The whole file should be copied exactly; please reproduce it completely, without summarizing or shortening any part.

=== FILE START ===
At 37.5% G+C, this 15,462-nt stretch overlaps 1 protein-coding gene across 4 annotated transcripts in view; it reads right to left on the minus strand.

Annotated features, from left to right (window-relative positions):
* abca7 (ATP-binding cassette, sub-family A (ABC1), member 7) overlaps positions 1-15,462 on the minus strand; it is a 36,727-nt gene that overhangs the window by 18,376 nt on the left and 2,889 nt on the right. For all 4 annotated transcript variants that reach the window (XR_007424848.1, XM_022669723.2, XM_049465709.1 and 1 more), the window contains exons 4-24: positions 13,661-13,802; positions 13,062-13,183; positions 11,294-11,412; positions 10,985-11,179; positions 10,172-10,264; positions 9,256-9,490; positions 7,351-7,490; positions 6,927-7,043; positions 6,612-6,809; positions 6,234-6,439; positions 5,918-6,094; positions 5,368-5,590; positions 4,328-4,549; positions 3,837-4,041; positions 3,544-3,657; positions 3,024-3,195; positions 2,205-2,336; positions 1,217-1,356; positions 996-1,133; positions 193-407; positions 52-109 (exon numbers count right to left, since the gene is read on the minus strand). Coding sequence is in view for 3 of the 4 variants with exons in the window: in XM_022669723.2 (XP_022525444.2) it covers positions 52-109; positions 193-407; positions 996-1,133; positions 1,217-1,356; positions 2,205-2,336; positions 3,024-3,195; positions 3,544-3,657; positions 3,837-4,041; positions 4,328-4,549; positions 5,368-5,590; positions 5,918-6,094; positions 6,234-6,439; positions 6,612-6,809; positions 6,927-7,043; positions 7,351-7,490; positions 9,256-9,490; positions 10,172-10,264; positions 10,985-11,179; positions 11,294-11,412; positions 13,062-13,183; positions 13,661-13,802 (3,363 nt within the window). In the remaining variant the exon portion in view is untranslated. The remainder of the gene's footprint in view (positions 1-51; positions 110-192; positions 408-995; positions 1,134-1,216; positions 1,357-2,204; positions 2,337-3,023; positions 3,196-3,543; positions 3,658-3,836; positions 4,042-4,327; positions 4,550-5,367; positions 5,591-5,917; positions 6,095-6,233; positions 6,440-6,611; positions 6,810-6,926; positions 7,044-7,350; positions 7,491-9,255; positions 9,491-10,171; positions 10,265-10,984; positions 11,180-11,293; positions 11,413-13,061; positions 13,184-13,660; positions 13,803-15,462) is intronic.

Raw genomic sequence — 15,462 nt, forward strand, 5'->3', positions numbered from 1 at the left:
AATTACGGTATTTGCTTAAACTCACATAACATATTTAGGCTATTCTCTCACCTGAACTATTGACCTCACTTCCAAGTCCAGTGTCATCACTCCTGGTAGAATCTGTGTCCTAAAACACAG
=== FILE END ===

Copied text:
At 37.5% G+C, this 15,462-nt stretch overlaps 1 protein-coding gene across 4 annotated transcripts in view; it reads right to left on the minus strand.

Annotated features, from left to right (window-relative positions):
* abca7 (ATP-binding cassette, sub-family A (ABC1), member 7) overlaps positions 1-15,462 on the minus strand; it is a 36,727-nt gene that overhangs the window by 18,376 nt on the left and 2,889 nt on the right. For all 4 annotated transcript variants that reach the window (XR_007424848.1, XM_022669723.2, XM_049465709.1 and 1 more), the window contains exons 4-24: positions 13,661-13,802; positions 13,062-13,183; positions 11,294-11,412; positions 10,985-11,179; positions 10,172-10,264; positions 9,256-9,490; positions 7,351-7,490; positions 6,927-7,043; positions 6,612-6,809; positions 6,234-6,439; positions 5,918-6,094; positions 5,368-5,590; positions 4,328-4,549; positions 3,837-4,041; positions 3,544-3,657; positions 3,024-3,195; positions 2,205-2,336; positions 1,217-1,356; positions 996-1,133; positions 193-407; positions 52-109 (exon numbers count right to left, since the gene is read on the minus strand). Coding sequence is in view for 3 of the 4 variants with exons in the window: in XM_022669723.2 (XP_022525444.2) it covers positions 52-109; positions 193-407; positions 996-1,133; positions 1,217-1,356; positions 2,205-2,336; positions 3,024-3,195; positions 3,544-3,657; positions 3,837-4,041; positions 4,328-4,549; positions 5,368-5,590; positions 5,918-6,094; positions 6,234-6,439; positions 6,612-6,809; positions 6,927-7,043; positions 7,351-7,490; positions 9,256-9,490; positions 10,172-10,264; positions 10,985-11,179; positions 11,294-11,412; positions 13,062-13,183; positions 13,661-13,802 (3,363 nt within the window). In the remaining variant the exon portion in view is untranslated. The remainder of the gene's footprint in view (positions 1-51; positions 110-192; positions 408-995; positions 1,134-1,216; positions 1,357-2,204; positions 2,337-3,023; positions 3,196-3,543; positions 3,658-3,836; positions 4,042-4,327; positions 4,550-5,367; positions 5,591-5,917; positions 6,095-6,233; positions 6,440-6,611; positions 6,810-6,926; positions 7,044-7,350; positions 7,491-9,255; positions 9,491-10,171; positions 10,265-10,984; positions 11,180-11,293; positions 11,413-13,061; positions 13,184-13,660; positions 13,803-15,462) is intronic.

Raw genomic sequence — 15,462 nt, forward strand, 5'->3', positions numbered from 1 at the left:
AATTACGGTATTTGCTTAAACTCACATAACATATTTAGGCTATTCTCTCACCTGAACTATTGACCTCACTTCCAAGTCCAGTGTCATCACTCCTGGTAGAATCTGTGTCCTAAAACACAG